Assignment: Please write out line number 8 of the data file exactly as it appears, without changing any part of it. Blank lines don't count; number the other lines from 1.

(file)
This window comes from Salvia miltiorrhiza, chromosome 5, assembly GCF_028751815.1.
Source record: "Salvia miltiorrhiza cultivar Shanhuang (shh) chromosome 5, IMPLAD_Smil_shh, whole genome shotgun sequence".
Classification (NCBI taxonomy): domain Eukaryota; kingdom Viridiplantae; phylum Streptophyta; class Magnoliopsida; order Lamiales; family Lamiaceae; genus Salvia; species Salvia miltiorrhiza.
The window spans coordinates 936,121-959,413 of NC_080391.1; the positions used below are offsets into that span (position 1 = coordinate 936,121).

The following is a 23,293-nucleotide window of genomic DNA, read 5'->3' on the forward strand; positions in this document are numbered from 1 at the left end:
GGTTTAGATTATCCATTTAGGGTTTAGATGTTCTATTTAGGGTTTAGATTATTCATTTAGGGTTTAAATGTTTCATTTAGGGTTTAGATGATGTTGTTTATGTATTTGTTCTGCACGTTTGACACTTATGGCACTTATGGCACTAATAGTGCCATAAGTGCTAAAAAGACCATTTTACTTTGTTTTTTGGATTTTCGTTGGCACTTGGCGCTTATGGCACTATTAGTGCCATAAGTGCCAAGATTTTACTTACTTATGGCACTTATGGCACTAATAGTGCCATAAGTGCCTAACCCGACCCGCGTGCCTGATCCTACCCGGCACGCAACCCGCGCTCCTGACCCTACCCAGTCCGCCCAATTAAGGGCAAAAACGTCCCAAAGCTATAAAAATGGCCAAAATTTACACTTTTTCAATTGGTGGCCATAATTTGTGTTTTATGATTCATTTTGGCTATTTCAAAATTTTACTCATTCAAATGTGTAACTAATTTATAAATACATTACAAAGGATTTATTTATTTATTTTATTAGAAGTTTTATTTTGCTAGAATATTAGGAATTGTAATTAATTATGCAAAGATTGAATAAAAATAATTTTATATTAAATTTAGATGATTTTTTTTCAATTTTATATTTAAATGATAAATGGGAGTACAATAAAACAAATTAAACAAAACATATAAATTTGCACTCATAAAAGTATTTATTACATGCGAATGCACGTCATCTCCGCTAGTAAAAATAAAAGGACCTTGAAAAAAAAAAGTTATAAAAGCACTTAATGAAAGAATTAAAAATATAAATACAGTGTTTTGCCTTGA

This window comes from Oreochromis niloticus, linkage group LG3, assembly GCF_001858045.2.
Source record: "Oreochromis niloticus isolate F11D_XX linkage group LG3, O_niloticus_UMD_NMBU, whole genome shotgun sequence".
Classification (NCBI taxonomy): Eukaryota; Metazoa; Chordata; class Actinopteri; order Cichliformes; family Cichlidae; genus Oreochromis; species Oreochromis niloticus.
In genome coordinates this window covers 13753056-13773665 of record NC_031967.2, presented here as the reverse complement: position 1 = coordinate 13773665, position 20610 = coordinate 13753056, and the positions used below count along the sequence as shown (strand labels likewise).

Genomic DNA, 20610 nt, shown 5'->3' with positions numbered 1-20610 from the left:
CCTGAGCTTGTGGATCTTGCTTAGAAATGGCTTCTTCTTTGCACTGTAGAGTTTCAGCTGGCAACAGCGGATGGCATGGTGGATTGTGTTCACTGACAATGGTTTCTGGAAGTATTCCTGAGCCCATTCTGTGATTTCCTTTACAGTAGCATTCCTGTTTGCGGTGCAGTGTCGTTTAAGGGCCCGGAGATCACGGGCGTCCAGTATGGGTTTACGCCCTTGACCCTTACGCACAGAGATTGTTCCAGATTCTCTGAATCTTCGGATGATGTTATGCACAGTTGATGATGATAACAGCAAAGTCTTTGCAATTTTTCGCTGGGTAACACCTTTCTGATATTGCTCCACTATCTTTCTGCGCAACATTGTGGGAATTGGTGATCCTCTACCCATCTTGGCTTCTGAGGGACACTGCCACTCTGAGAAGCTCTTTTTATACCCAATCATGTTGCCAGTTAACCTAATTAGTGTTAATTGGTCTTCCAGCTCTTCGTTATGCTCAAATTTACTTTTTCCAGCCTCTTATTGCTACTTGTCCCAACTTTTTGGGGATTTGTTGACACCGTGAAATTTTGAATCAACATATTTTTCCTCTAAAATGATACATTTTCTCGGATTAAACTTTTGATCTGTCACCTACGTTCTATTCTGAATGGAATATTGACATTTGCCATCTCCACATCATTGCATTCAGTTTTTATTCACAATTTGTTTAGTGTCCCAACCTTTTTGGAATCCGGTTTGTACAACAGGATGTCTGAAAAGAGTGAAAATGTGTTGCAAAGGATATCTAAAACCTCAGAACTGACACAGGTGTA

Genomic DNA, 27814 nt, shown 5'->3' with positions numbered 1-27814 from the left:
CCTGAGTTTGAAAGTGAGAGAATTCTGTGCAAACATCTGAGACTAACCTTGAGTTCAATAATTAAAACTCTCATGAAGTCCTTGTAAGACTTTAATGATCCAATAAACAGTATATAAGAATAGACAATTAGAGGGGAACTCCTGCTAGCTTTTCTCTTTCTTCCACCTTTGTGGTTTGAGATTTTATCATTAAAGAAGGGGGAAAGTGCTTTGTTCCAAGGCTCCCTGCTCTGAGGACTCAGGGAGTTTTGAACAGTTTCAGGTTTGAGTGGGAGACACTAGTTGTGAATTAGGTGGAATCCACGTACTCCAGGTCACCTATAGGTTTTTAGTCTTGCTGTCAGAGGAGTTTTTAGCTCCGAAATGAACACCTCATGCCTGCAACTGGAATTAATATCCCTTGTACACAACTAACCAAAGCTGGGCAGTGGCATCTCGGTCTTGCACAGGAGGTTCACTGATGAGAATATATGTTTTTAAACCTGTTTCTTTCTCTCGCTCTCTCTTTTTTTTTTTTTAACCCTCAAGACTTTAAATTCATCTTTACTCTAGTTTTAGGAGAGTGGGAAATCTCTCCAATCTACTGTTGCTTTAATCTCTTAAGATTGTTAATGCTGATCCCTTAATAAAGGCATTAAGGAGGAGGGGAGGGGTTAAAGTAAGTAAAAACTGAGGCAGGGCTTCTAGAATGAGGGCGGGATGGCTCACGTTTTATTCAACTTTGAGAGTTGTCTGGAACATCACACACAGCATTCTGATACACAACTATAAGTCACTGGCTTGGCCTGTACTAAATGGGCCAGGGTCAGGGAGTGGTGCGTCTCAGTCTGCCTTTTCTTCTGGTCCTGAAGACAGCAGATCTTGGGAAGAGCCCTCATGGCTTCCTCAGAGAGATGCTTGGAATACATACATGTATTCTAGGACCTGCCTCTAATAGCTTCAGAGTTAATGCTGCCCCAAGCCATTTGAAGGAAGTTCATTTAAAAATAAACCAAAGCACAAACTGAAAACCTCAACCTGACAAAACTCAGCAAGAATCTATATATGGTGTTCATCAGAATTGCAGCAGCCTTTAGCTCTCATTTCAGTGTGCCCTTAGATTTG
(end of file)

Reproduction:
Source record: "Oreochromis niloticus isolate F11D_XX linkage group LG3, O_niloticus_UMD_NMBU, whole genome shotgun sequence".